It is feared that the Somali pirates are planning to change tactics, using new weapons. That’s because smuggler and black market chatter in countries adjoining Libya is that naval mines and shoulder fired anti-aircraft missiles have been taken from Libyan military bases during the rebellion last year, are now available for sale. Some of the missiles have been captured by police in Egypt, but no naval mines have been seen yet. Back in 1984, a Libyan merchant ship covertly dropped dozens of naval mines in the near the Red Sea entrance to the Suez Canal, damaging 19 ships. Western mine clearing forces were called in to clear the mines, and some Russian mines were found. Libya had recently purchased mines of this type. An Islamic terror group took credit for the mining, but all the evidence pointed to Libya.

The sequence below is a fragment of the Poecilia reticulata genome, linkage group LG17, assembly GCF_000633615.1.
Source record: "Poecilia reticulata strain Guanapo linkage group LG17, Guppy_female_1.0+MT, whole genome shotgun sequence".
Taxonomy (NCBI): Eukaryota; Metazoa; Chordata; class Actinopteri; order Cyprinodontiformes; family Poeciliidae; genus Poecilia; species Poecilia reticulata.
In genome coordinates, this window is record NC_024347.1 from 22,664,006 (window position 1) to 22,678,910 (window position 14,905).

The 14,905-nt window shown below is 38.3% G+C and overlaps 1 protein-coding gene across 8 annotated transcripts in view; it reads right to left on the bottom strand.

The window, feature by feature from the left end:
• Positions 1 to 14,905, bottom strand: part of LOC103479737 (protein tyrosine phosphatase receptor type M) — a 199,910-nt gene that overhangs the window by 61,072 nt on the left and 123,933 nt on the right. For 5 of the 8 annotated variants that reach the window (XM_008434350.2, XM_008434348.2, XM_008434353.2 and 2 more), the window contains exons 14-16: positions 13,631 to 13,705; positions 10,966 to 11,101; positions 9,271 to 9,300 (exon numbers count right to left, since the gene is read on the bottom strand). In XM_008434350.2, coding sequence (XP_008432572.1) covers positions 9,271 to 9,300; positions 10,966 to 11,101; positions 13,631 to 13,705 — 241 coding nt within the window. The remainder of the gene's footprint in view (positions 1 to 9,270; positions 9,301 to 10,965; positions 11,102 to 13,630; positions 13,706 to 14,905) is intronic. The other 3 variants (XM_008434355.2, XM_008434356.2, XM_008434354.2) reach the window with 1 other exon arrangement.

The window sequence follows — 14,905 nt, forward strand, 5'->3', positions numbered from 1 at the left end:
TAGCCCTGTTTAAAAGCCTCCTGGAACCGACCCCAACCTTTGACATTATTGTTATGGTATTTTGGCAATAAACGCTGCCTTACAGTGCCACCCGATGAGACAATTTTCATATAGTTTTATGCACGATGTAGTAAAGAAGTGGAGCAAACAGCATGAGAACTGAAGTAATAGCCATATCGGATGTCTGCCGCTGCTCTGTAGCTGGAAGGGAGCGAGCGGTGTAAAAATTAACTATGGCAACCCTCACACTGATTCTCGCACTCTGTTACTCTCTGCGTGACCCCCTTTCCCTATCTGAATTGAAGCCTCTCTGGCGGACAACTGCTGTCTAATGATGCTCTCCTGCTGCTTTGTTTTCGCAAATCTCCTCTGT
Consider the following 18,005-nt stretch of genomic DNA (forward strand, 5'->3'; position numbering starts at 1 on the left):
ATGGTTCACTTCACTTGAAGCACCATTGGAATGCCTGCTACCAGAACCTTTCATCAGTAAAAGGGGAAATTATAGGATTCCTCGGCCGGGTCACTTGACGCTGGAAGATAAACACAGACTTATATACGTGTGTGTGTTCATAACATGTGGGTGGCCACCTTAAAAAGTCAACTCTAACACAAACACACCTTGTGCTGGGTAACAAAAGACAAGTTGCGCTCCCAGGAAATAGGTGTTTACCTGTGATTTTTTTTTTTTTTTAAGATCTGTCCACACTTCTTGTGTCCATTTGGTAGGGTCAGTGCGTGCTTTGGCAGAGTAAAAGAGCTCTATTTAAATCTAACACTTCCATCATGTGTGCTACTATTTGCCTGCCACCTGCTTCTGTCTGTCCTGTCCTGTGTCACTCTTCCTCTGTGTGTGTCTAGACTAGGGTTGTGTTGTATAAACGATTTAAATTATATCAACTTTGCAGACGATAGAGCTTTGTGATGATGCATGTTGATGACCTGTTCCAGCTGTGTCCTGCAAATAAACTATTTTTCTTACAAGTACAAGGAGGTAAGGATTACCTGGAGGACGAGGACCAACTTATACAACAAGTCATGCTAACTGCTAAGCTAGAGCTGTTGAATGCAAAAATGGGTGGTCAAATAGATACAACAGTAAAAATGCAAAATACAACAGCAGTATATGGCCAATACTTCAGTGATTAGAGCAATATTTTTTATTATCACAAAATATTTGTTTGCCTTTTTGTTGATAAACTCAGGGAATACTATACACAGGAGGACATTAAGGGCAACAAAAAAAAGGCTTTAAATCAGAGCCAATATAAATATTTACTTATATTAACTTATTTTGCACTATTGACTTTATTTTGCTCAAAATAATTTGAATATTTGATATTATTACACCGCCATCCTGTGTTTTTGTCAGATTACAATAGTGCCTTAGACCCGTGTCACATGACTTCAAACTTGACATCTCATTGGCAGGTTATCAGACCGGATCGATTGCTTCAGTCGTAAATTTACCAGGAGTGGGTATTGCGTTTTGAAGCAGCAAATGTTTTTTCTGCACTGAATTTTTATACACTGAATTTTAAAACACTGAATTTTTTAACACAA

Since the 1980s, Libya has continued to buy naval mines, and not all of them have been accounted for since the end of the recent revolution. If the Somali pirates got possession of some of these mines, and found someone who knew how to use them (and find out if the older ones were still in working order), they could extort money from large ports in the area. This would involve planning at least one mine near a port and sinking a ship. Anti-aircraft missiles would make it more dangerous for the anti-piracy patrol to use their helicopters. All this would put more pressure on sea-faring nations to go along with Chinese proposals to land troops on the “Pirate Coast” of northern Somalia, destroy the facilities used by the pirates, kill or capture as many as possible, and generally hurt the pirates as much as possible. It’s less likely that al Shabaab would get these mines and missiles, because al Shabaab is broke. But Iran might help al Shabaab out here, just to irritate the West.